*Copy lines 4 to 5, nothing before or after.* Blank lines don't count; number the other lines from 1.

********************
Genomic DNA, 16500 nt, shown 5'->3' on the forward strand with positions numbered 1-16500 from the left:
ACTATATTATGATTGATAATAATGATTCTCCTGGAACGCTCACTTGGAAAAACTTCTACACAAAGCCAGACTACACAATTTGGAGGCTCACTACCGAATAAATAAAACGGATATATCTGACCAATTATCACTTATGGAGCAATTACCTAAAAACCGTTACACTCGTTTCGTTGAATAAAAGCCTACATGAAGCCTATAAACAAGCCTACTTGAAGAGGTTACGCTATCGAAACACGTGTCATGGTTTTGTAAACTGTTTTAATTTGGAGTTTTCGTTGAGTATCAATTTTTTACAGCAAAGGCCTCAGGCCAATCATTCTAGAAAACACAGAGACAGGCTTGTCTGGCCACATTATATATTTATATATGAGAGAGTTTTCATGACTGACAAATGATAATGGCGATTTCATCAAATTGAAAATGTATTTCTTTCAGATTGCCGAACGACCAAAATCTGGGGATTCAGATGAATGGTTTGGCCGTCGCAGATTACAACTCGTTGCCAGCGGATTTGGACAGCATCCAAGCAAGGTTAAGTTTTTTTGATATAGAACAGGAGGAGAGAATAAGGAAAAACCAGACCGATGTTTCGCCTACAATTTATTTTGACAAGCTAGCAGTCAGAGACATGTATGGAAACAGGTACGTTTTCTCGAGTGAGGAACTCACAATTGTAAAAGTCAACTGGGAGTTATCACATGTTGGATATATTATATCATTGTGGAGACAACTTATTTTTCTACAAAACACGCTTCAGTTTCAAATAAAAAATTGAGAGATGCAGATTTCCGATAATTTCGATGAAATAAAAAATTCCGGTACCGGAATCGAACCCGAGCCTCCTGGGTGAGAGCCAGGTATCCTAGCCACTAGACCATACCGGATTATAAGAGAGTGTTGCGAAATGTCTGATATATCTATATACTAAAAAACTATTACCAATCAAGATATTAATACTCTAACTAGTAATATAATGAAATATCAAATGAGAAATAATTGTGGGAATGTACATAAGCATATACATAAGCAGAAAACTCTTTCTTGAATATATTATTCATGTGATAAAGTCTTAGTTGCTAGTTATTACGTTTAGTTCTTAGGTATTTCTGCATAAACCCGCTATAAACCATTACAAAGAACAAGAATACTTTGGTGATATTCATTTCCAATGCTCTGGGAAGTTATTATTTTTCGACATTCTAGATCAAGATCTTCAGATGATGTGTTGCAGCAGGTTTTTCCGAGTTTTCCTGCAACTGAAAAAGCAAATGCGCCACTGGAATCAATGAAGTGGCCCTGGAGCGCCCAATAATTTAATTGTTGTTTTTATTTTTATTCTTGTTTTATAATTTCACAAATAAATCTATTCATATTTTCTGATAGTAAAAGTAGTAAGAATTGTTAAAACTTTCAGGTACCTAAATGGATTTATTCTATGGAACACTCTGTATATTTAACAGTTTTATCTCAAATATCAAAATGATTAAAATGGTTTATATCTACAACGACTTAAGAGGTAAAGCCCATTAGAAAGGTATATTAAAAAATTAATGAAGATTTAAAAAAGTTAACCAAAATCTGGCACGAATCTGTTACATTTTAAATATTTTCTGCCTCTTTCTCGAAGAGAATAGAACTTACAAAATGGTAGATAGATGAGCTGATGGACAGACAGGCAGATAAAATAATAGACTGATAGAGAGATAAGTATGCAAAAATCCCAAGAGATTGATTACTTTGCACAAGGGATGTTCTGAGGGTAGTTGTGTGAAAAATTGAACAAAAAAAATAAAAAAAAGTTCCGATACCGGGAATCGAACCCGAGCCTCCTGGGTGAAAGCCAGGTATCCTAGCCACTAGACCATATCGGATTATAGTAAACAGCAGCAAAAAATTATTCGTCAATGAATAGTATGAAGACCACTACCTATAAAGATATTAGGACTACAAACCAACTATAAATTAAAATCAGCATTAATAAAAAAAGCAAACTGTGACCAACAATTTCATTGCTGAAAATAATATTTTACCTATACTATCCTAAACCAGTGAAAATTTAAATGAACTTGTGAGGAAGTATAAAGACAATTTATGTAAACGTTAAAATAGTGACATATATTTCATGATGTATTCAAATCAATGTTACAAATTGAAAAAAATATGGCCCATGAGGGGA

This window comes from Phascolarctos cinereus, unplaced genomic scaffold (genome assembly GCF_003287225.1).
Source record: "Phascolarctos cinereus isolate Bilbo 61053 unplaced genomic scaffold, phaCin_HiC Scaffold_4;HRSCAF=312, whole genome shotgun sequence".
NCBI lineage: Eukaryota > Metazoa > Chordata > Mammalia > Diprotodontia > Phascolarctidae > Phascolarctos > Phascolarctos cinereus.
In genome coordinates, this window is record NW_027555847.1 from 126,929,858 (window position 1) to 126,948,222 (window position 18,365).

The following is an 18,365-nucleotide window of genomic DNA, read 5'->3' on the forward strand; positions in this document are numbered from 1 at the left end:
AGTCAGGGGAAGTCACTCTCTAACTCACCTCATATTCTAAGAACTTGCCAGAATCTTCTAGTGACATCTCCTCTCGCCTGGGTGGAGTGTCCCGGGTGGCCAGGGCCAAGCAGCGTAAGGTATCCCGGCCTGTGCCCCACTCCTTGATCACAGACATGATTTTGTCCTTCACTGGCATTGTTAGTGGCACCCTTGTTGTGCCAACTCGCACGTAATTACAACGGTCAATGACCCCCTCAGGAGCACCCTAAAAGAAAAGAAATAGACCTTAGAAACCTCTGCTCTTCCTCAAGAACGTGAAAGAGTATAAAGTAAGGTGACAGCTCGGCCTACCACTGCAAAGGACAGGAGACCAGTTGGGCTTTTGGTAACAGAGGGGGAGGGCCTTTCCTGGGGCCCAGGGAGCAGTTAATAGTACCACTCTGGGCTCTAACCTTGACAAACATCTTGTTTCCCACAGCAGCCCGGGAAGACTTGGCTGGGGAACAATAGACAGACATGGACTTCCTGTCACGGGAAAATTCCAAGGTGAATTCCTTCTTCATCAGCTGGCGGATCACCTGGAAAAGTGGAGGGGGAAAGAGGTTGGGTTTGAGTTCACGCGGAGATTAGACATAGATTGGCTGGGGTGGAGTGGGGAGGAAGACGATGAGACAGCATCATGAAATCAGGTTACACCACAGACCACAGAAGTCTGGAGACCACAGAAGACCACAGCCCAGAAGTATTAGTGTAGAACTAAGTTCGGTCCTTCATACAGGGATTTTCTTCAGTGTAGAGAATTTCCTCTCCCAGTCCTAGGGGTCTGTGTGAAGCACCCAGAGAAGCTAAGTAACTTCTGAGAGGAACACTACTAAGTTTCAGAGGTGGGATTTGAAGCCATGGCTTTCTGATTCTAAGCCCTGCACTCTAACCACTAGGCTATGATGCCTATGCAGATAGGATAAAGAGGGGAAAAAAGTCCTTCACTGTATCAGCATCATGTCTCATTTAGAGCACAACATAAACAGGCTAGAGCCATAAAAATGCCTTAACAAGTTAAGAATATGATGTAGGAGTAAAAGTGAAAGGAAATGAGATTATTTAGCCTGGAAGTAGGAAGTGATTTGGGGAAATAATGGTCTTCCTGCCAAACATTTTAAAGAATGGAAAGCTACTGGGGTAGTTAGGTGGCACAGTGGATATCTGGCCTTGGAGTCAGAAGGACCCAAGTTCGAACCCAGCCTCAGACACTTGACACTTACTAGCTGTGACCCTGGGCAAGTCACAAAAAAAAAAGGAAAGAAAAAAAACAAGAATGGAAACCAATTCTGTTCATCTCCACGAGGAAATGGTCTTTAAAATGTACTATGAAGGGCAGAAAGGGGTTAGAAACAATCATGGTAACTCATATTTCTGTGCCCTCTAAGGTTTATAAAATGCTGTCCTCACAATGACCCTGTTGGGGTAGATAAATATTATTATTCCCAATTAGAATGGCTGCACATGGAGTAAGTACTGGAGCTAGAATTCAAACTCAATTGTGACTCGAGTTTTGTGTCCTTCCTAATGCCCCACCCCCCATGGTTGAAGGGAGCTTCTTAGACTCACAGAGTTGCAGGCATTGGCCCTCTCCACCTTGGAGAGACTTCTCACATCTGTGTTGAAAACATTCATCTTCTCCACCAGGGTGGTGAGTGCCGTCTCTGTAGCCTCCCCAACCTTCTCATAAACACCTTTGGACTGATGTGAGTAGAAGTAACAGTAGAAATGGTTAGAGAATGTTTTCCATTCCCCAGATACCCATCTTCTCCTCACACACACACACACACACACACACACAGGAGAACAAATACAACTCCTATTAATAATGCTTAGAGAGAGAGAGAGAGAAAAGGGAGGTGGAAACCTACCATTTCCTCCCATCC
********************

Source record: "Phascolarctos cinereus isolate Bilbo 61053 unplaced genomic scaffold, phaCin_HiC Scaffold_4;HRSCAF=312, whole genome shotgun sequence".
NCBI lineage: Eukaryota > Metazoa > Chordata > Mammalia > Diprotodontia > Phascolarctidae > Phascolarctos > Phascolarctos cinereus.